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Encouraging Children to Join Sports
Q: Every sports season, I go through the same dance with my 13-year-old son. I encourage him to participate in a sport and he's reluctant. Then I sign him up and he initially hates the sport (and me). By mid-season he tells me he loves playing and is glad I made him do it. This has been going on for at least five years. How do I encourage him to take the initiative, rather than having me force him into these activities that he enjoys?
A: I think that your instincts about backing off from this five-year "dance" with your son are correct. While your efforts on his behalf in terms of encouraging him to play organized sports and signing him up have been well intentioned, they haven't helped him to develop a growing sense of autonomy. He's become dependent on you to do things that he's been uncomfortable doing. A child doesn't develop confidence and resilience this way.
By now, he's old enough to understand that his usual "hate the sport and mom" bit is just that: a tired, unnecessary routine that always ends up with his enjoying the sport he was initially reluctant to play. I would calmly discuss with him why you won't play your usual part in this seasonal sports dance anymore. You don't need to blame him or yourself for how you've both behaved in the past. Just state why you think it's unhealthy for you to continue making plans for him and tell him that you believe he's become mature enough to make his own choices about playing sports. Offer him encouraging words about his athletic abilities and how much fun he will probably have playing on junior high school sports teams with his friends.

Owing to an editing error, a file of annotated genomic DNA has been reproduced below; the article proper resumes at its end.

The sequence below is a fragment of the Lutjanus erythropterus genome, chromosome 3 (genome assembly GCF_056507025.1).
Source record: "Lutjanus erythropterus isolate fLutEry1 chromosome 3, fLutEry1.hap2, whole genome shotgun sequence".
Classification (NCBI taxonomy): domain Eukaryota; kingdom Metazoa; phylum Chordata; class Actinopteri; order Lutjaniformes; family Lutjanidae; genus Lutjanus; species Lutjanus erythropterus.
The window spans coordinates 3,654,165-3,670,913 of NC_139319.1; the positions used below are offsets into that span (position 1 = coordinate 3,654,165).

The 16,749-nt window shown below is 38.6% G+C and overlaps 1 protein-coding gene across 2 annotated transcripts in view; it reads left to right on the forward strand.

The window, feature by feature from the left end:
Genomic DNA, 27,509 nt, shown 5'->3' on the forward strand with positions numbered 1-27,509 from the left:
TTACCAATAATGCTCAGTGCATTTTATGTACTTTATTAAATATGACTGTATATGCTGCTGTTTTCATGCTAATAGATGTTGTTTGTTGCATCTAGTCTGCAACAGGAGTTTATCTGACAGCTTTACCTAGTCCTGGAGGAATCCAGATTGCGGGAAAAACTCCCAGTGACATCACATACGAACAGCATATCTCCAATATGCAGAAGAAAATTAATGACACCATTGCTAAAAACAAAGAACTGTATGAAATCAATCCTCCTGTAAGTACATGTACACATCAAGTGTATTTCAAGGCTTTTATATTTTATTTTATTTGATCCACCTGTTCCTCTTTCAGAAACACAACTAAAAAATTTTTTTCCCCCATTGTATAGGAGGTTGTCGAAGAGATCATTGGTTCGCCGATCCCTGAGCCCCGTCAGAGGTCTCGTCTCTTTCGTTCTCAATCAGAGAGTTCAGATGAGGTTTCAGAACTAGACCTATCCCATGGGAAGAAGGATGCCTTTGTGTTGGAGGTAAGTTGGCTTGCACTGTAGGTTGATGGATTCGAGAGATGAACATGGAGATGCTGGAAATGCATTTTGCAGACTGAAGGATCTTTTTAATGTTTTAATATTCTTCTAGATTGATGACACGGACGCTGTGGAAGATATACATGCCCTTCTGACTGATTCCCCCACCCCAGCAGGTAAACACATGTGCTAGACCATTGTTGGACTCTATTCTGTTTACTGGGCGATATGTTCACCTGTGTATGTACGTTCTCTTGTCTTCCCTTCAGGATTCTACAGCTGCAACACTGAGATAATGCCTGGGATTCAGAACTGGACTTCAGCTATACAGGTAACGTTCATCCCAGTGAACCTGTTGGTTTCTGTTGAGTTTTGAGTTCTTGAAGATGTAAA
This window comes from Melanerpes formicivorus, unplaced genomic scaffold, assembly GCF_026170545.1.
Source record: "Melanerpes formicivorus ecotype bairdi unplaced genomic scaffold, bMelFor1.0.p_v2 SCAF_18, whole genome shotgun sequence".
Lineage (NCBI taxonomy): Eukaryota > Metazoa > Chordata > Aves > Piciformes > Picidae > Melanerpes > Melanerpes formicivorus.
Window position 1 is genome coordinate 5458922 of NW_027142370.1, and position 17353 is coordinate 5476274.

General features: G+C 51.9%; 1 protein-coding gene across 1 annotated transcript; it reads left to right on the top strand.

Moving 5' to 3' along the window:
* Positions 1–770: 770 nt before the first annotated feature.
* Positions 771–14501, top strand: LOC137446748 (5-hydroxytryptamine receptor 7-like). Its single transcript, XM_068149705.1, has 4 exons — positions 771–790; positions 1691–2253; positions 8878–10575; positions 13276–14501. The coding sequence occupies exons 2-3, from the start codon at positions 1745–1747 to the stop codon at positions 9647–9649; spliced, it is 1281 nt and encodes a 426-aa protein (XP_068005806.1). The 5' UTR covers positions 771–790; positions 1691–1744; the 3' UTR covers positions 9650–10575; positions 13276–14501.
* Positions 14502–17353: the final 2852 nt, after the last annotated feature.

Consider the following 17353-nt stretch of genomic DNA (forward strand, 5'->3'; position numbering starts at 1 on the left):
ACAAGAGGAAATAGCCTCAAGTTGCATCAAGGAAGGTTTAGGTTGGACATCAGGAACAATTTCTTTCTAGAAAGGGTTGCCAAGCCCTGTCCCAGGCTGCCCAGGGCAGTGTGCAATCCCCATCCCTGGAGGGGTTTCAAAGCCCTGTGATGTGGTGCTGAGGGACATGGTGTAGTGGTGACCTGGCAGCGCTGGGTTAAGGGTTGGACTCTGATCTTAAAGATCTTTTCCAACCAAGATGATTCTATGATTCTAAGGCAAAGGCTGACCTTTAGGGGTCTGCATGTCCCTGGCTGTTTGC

If he still refuses to sign up for either recreational or school sports teams, ask him why, discuss the situation, and then accept his decisions. Don't get on a guilt trip because you don't do "the dance" again. This year might be a tough one for your son as he learns to do for himself in this sports sign-up arena. But by now, he's received enough positive feedback from coaches and other kids about his athletic abilities to feel a legitimate degree of confidence about his skills. Even if he doesn't welcome the chance to make the transition from dependence to independence regarding this task, you need to give him the opportunity. I'm sure he'll be successful.
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Carleton Kendrick has been in private practice as a family therapist and has worked as a consultant for more than 20 years. He has conducted parenting seminars on topics ranging from how to discipline toddlers to how to stay connected with teenagers. Kendrick has appeared as an expert on national broadcast media such as CBS, Fox Television Network, Cable News Network, CNBC, PBS, and National Public Radio. In addition, he's been quoted in the New York Times, Washington Post, Chicago Tribune, Boston Globe, USA Today, Reader's Digest, BusinessWeek, Good Housekeeping, Woman's Day, and many other publications.